As I near Botolphs I follow the South Downs Way markers to reach a minor road where I turn right and wander through the village.  I keep on the road as the South Downs Way veers to the left, and soon find myself at the 11th century church of St Botolph’s.

Resuming my walk I continue along the minor road, with views across the valley to the disused Beeding Cement Works.  It is a bit of an eyesore, but is an interesting industrial archaeological site.  Cement production began on this site in 1883 and continued until 1991.  The site is now derelict, but apparently there are plans to transform it into an eco-village with 2,200 low carbon properties.

It had been my intention to take a footpath on the right at Coombes Farm, however, the lane is quiet and I fancy getting a closer view of Lancing College.  I saw it in the distance earlier as I descended around Steyning Bowl and I have driven past on numerous occasions, but never had the opportunity to get a good look at it.  So I stay on the road almost until it reaches the A27, here I turn right taking a road leading to properties and then turn right again following a footpath up the College driveway.

Lancing College is an independent boarding school established in 1848, a Gothic Chapel standing high on the hill dominates the site.  I confess to not being a fan of independent schools, I have no issue with people choosing to pay the £30k plus per year to educate their children, but I do object to the tax relief the schools receive as a charity. 

After passing houses I leave the driveway to follow a footpath on the left heading west. 

From this path I get a fine view of the Gothic Chapel.

The path becomes a track and heads to Lancing Ring Nature Reserve.  I ignore paths onto the nature reserve instead keeping on the track as it follows the eastern edge of the reserve.  As I head over the hill the wind and rain start to pick up and I can clearly see my route ahead of me.

At a junction of paths I take the clear route through the fields heading to the summit of Steep Down.  This hill is not exceptionally high, standing at 489 feet above sea level, but it is exposed and the wind has seriously picked up making it difficult to stand up when I reach the ordnance survey trig pillar.  This is the 174th I have bagged.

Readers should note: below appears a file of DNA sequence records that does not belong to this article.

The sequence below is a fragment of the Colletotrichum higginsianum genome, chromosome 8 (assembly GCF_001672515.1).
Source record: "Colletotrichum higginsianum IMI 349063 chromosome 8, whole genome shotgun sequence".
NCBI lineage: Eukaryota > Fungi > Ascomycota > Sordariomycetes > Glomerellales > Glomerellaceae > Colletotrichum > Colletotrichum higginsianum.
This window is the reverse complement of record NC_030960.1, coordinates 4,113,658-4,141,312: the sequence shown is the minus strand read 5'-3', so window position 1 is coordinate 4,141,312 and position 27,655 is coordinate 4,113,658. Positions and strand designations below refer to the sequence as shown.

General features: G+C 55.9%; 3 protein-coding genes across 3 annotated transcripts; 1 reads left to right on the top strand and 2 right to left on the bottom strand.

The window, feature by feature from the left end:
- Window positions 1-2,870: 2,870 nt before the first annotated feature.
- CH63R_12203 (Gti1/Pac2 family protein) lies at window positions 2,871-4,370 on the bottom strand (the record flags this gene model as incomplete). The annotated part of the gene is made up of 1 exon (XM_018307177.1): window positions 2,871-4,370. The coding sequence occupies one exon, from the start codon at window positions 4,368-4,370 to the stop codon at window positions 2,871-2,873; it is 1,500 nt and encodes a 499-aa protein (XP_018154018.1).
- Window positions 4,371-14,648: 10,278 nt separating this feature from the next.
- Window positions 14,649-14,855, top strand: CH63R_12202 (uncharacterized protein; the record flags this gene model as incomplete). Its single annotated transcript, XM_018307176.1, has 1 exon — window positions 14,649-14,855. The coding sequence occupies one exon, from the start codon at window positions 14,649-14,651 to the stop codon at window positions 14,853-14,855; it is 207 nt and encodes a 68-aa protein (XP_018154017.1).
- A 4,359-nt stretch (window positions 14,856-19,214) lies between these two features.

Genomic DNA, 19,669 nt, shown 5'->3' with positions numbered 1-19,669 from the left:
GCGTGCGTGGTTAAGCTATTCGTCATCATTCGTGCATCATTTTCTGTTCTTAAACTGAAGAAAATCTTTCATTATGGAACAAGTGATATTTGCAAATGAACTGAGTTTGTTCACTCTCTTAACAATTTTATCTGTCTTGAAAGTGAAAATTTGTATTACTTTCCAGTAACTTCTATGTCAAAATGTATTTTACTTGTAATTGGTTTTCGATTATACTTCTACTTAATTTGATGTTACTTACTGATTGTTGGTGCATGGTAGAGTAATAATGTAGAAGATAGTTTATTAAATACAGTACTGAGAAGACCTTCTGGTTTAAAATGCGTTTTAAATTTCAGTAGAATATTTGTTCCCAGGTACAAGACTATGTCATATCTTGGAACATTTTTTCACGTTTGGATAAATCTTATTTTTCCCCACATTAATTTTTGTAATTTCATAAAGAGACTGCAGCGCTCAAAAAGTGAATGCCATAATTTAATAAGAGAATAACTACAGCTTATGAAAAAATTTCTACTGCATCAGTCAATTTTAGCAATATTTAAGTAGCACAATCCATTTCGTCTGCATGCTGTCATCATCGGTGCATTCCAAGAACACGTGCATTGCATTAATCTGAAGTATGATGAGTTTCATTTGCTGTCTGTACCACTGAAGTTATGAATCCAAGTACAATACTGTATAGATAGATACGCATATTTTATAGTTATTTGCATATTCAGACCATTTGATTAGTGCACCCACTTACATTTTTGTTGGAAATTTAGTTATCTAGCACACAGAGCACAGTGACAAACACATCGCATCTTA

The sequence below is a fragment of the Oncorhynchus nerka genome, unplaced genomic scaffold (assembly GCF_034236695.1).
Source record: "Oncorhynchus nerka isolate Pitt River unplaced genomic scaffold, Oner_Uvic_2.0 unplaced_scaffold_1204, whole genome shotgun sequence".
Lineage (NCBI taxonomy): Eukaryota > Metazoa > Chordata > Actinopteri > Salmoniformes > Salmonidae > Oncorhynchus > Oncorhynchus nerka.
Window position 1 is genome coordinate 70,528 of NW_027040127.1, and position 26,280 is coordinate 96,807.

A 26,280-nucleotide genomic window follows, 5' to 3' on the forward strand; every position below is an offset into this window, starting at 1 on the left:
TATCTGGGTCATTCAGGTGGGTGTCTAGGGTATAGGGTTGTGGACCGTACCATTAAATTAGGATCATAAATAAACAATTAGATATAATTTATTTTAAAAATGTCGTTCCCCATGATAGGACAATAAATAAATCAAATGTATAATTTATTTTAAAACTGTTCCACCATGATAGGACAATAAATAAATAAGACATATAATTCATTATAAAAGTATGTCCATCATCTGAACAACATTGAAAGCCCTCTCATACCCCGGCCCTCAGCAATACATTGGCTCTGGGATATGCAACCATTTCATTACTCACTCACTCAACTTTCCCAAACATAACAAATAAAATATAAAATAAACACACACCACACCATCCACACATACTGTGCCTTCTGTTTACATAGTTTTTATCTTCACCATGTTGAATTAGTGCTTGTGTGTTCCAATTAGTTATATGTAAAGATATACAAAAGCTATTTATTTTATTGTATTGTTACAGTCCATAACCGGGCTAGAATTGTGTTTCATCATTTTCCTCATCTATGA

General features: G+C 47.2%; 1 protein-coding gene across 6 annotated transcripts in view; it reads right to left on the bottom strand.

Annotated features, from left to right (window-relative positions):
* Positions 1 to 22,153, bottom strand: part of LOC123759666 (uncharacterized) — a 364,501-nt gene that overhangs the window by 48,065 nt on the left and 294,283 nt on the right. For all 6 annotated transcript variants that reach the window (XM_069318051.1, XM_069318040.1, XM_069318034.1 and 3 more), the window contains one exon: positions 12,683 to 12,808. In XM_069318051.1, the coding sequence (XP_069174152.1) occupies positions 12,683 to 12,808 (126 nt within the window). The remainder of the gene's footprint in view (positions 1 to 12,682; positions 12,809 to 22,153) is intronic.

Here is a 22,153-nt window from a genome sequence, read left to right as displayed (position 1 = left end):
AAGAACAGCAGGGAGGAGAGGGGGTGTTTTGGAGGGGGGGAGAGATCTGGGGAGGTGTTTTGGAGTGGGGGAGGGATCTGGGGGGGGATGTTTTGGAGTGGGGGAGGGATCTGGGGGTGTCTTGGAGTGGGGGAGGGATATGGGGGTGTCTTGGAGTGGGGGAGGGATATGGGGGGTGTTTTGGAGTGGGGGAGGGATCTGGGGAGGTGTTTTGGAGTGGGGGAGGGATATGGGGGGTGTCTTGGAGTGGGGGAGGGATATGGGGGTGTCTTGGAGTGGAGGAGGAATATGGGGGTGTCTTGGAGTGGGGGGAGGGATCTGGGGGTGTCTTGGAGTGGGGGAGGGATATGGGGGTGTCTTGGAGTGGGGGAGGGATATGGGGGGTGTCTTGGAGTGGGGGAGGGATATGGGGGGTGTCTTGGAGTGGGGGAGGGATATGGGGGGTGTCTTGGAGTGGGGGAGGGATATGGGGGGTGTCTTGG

From the trig point I continue on the path heading north, this descends steeply to a junction of paths where I turn left and head west along the track towards a minor road.  After crossing the road I continue along the track passing through Canada Bottom.

Eventually the track brings me to the point I had been at earlier when I left the National Trust land around Cissbury Ring.  I turn left and re-enter that National Trust site, this time I follow a path leading to steps directly in front of me.  

This leads to the ramparts of the Iron Age hillfort, I turn right and follow the ramparts.

There are fine views of the South Downs to the west.

Reaching the point where I first joined the ring earlier on my walk I turn right and head down to a gate leading to the access land.  After going through the edge of an area of woodland I continue across the open access land to reach a track.  Here I turn right and head back down to the car park where I started my walk.

My wander around has covered 15 miles and has been extremely interesting.  The more I walk on the South Downs the more I appreciate the beauty of the area.  Apart from the school children on their sponsored walk I have only bumped into a handful of people all day.

You can view this 15 mile walk on OS Maps and download the GPX File Here (Subscription to OS Maps Required)

To follow my walk you will need Ordnance Survey Explorer Map 121 – Arundel & Pulborough

27th September 2019

© Two Dogs and an Awning (2019)